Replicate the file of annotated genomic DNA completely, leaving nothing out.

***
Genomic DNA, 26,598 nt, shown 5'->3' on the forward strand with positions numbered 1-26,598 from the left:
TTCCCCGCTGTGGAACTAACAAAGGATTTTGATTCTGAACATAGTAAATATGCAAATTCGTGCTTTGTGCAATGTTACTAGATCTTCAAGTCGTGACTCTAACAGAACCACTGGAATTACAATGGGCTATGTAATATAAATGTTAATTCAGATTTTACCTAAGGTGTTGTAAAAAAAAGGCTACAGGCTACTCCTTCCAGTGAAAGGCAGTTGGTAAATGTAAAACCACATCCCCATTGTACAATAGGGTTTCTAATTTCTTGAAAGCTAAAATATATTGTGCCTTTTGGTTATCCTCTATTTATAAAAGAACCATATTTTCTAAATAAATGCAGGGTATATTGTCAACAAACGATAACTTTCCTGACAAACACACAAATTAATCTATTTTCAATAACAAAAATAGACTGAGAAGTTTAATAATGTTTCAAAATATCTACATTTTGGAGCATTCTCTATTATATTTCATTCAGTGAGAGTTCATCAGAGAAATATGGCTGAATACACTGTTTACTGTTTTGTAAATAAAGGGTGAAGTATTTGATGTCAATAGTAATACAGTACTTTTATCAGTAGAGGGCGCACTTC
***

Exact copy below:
Genomic DNA, 26,598 nt, shown 5'->3' on the forward strand with positions numbered 1-26,598 from the left:
TTCCCCGCTGTGGAACTAACAAAGGATTTTGATTCTGAACATAGTAAATATGCAAATTCGTGCTTTGTGCAATGTTACTAGATCTTCAAGTCGTGACTCTAACAGAACCACTGGAATTACAATGGGCTATGTAATATAAATGTTAATTCAGATTTTACCTAAGGTGTTGTAAAAAAAAGGCTACAGGCTACTCCTTCCAGTGAAAGGCAGTTGGTAAATGTAAAACCACATCCCCATTGTACAATAGGGTTTCTAATTTCTTGAAAGCTAAAATATATTGTGCCTTTTGGTTATCCTCTATTTATAAAAGAACCATATTTTCTAAATAAATGCAGGGTATATTGTCAACAAACGATAACTTTCCTGACAAACACACAAATTAATCTATTTTCAATAACAAAAATAGACTGAGAAGTTTAATAATGTTTCAAAATATCTACATTTTGGAGCATTCTCTATTATATTTCATTCAGTGAGAGTTCATCAGAGAAATATGGCTGAATACACTGTTTACTGTTTTGTAAATAAAGGGTGAAGTATTTGATGTCAATAGTAATACAGTACTTTTATCAGTAGAGGGCGCACTTC